The single figure of the drawing shows, somewhat diagrammatically, one embodiment of the invention.
Referring to the drawing, there is shown a sectionalized supply tank 1 which discharges liquid, for example, gasoline, through a conduit 2, a vapor and air trap 3 and a conduit 4 to t e inlet of a pump 5. A vapor discharge diaphragm 14. A spring conduit 6 leads upwardly from the upward end of the vapor trap 3 through a check valve 7 to an outlet at the upper end of the supply tank 1.
Liquid is discharged from the pump through a meter 27, a cutoff valve 8 and a conduit 9 leading to a hose reel 10 and a discharge nozzle 11.
The valve 8 includes a valve head 12 operated by a stem 13 attached to a flexible diaphragm 14, which divides a casing 15 into opposed expansible chambers 16 and 17. The chamber 16 may be vented to the atmosphere as indicated at 18, to allow free movement of the 19 within the chamber 16 biases the valve 12 toward closed position. The force of the spring 19 may be adjusted by a screw 20.
Liquid at the pump outlet pressure is supplied through an orifice 21 and a conduit 22 to the expansible chamber 17. A bypass conduit 23 leads from the conduit 22 on the downstream side of orifice 21 to the vapor trap 3. The outlet of conduit 23 is controlled by a bypass valve 24 operated by a float 25 in the vapor trap. The vapor trap 3 and the pump 5 are both located below the lowest level of the tank 1, so that the pump inlet and the vapor trap are fed with liquid by gravity. Thedlevel of the other elements may be changed as desire When the system is operating normally, the gasoline or other liquid flows from the tank 1 through the conduit 2, vapor trap 3, conduit 4, pump 5, meter 27, cutoff valve 8, conduit 9, hose reel 10 and discharge nozzle 11. The level of the liquid'in the trap 3 is sufficiently high so that the float 25 holds the bypass valve 24 closed. The pump outlet pressure is then communicated through orifice 21 and conduit 22 to the expansible chamber 17, where it acts upwardly against the diaphragm 14, holding valve 12 open against the spring 19.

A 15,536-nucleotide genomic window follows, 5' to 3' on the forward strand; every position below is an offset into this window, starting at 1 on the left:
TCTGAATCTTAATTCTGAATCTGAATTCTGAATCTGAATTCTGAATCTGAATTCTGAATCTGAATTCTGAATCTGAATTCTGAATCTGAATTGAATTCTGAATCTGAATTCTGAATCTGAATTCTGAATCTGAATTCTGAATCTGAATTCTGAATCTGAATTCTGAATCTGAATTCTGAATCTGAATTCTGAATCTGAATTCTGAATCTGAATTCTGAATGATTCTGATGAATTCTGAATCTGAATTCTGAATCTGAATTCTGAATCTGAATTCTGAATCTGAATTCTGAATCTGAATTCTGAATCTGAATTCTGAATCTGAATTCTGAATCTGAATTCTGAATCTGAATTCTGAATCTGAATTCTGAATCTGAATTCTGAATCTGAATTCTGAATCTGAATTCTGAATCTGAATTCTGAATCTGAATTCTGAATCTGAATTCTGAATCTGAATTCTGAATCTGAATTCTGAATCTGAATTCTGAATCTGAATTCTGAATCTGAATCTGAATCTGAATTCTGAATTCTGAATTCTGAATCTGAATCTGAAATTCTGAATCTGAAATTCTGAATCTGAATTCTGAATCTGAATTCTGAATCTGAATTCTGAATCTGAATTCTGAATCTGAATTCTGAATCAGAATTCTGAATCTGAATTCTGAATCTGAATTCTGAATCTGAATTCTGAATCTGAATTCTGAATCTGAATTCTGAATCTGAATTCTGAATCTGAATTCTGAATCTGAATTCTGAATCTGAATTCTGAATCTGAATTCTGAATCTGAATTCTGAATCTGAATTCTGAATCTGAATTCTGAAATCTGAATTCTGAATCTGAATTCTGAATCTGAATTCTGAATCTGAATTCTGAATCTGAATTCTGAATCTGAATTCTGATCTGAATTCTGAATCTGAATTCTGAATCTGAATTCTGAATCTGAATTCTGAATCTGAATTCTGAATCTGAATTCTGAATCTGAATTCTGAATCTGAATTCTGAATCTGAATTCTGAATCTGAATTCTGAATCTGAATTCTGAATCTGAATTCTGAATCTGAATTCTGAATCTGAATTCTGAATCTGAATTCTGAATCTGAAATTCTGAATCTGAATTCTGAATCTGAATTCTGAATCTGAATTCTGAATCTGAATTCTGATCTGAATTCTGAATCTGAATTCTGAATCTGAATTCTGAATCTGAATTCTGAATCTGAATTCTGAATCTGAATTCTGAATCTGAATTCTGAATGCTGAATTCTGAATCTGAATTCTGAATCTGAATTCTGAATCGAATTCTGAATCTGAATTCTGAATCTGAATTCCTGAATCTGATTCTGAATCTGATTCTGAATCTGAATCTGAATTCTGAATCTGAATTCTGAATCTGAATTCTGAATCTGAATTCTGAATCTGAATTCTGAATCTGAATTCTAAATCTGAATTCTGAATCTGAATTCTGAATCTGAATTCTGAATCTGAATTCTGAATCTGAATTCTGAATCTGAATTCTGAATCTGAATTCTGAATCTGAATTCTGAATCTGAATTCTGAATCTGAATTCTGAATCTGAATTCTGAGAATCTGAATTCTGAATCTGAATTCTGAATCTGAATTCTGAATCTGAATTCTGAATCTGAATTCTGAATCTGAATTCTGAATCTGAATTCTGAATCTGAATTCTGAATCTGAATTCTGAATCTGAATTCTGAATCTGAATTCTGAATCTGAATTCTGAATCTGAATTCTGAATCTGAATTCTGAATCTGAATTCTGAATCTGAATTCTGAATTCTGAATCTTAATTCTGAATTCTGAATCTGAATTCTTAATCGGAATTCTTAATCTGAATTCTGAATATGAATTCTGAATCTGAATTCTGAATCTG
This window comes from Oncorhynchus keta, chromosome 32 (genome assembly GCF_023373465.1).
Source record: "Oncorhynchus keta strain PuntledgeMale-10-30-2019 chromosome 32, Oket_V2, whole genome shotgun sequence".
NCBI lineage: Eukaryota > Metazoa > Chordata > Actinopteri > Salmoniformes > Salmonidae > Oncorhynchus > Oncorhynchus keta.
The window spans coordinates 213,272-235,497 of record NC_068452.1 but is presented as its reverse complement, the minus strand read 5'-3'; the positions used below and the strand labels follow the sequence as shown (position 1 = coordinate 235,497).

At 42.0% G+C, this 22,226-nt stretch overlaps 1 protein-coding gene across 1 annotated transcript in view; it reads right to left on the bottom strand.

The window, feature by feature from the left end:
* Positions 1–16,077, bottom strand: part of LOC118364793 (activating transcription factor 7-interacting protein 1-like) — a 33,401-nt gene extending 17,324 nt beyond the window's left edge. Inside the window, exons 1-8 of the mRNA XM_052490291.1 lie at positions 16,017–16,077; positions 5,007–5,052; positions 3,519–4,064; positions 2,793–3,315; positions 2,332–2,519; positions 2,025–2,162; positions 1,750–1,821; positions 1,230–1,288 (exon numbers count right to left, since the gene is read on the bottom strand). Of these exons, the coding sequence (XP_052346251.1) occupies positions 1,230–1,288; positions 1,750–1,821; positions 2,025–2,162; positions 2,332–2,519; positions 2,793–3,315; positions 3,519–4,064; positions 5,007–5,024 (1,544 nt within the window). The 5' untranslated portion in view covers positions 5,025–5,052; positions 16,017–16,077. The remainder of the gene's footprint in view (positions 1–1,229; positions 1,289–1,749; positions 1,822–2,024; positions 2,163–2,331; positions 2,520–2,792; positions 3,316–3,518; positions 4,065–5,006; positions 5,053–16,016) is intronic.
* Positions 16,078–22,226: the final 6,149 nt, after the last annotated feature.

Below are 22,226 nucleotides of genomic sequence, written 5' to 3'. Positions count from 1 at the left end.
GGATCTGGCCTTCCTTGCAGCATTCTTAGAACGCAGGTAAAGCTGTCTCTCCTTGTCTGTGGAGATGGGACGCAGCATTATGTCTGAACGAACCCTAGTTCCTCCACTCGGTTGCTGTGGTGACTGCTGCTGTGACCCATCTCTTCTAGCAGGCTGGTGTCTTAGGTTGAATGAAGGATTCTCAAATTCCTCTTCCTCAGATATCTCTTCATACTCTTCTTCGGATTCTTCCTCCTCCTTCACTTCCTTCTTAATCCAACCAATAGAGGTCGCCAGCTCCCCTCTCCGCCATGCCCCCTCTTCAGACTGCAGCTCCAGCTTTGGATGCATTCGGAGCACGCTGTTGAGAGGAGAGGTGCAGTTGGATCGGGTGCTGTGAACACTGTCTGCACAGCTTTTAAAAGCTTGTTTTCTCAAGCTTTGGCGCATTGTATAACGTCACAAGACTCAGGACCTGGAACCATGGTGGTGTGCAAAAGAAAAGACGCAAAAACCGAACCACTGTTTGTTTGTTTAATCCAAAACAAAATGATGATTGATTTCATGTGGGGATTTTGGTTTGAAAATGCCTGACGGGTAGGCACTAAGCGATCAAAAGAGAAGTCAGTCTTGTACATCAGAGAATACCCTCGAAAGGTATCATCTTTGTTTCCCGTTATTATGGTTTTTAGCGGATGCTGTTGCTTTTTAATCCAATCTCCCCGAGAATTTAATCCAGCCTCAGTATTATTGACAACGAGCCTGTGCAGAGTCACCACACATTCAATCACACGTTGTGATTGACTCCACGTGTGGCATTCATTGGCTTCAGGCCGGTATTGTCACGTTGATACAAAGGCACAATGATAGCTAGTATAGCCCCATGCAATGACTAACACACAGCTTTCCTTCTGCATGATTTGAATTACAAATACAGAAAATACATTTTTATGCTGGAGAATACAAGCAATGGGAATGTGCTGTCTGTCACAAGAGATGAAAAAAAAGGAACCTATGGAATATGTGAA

The vapor trap 3 may be provided with a baffle 28 to insure that any vapor or air bubbles entrained in the liquid are deflected there and caused to rise to the surface. By locating the vapor trap ahead of the pump, it is insured that no vapor is present in the pump. If air or vapor were present there, it might produce a foaming condition, so that it would be very diflicult to secure separation of the air or vapor from the liquid within a reasonable time after it had passed the pump.
Whenever the rate of flow through conduit 4 is less ice than the capacity of conduit 2, then the liquid tends to rise in vapor trap 3 and vapor discharge conduit 6 until it is even with the level in the tank 1. This occurs whenever the pump is stopped, or the cutoff valve 12 is closed, or when the flow is throttled at nozzle 11. When the level rises in trap 3 and conduit 6 in that manner, any vapor therein is forced out through check valve 7.
It. will be understood that the check valve may be omitted provided the construction is such that the rate of flow through conduit 2, as determined by the gravity head and the dimensions of the conduit, is always greater than the flow through conduit 4. The use of the check valve permits the subatmospheric pressure developed by the pump to be transmitted back to the supply tank, thus increasing the effective head and thereby the rate of flow through the system. In other words, when the check valve 7 is provided, the rate of flow through conduits 2 and 4 is not limited by the gravity head.